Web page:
For with a longer block of time to explore, students are not looking at the clock. They are not thinking about “what comes next,” or “when something is over.” They’re engaged, in control of their learning, and will receive enough feedback from peers and staff to extend it. I keep thinking about these outdoor play experiences from yesterday.

As Mrs. Deane and I were reflecting at the end of this play (Mrs. Brooks was away at the time), we noted that the students could have happily continued to play for another period. We could have looked more closely at the water flow and maybe started to dig into some different recipes and list of bakery items created. We want to try to support a double block for this play in the coming weeks. There’s no doubt that these kids were engaged and had the stamina to extend this play.

While at times, both Mrs. Deane and I were pulled to certain groups of students or facilitating a little problem solving, overall, the kids were incredibly independent and assisted each other. We could then connect more with different groups of children, and even support some reading and writing extensions for a few students. Although this was most certainly play in action, there was nothing scripted about this play. The amazing construction investigation took part without any provocations or pre-planning from us. Yes, we supported this investigation, but only because the mud and water inspired students to engage in it. We also didn’t pull anyone to this sensory play. Most students gravitated towards it, especially with the new materials and the wonderful sand space for them to use, but a few students do not like to get dirty. They wanted the gross motor experiences that come from lifting tires and kicking a ball in the courtyard pit. Mrs. Deane and I chatted about how we might slow down this play. Are there other materials that we could add that might get kids building with the tires? Could this then lead to creating and labelling some plans? Sometimes just one new item leads to a whole new learning opportunity.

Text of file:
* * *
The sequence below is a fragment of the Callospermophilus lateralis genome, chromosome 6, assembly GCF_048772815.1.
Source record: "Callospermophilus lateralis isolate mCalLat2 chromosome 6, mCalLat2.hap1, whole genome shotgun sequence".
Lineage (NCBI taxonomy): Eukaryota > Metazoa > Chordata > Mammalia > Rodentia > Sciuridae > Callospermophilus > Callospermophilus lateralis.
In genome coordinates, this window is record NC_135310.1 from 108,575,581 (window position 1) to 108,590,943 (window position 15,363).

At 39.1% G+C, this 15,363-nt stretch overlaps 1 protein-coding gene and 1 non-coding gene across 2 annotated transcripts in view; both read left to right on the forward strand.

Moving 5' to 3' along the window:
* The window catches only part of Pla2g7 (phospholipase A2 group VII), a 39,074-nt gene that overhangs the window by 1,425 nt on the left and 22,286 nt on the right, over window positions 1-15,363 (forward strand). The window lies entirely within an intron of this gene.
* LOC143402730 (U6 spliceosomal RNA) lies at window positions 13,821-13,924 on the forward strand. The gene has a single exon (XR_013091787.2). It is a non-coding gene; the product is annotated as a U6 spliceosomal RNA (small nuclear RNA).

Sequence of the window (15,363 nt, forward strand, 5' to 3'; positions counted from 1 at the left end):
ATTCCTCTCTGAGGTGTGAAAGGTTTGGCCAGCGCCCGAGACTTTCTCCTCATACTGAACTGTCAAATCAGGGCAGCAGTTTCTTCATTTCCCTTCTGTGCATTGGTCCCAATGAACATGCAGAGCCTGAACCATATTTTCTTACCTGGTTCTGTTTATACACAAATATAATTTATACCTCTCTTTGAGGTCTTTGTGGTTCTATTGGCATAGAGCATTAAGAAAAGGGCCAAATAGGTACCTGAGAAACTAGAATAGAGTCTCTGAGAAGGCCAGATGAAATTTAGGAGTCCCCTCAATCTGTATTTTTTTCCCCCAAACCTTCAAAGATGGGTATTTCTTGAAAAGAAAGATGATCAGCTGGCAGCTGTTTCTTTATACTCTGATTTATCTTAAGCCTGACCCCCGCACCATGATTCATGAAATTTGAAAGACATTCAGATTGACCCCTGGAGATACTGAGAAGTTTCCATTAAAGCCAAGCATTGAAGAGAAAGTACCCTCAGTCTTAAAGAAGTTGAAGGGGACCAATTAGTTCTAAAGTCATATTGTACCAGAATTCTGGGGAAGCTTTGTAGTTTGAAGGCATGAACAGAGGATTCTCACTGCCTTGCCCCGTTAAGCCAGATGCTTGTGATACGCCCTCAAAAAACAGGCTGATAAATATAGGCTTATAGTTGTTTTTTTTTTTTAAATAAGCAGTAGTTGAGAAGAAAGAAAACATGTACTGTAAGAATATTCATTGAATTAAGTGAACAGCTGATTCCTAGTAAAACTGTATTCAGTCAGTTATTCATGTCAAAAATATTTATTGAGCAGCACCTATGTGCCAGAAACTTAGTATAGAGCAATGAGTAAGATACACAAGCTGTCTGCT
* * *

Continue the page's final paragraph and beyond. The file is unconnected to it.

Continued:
I share all of this, for often, especially in the world of Teachers Pay Teachers and Pinterest, when we think and talk about play, we’re focused on an activity or a game. Many times, we want all students to be involved. This activity only lasts a short period of time before kids move to something else. An adult is also needed to facilitate this play or it breaks down quickly. I think that we use these games and activities with the best of intentions and with a strong belief that they are engaging. Likely they are, or at least at first and with the adult support. But as we have students quickly transition between different short activities, I wonder if this makes it even more difficult for kids to build stamina. They are constantly focused then on what comes next. One of the most valuable things that Paula ever taught me is the importance of time. Students need a long block of time to settle into play, and we need to give children this time before we make changes. This happens with open-ended play, but this does not always happen with games and activities.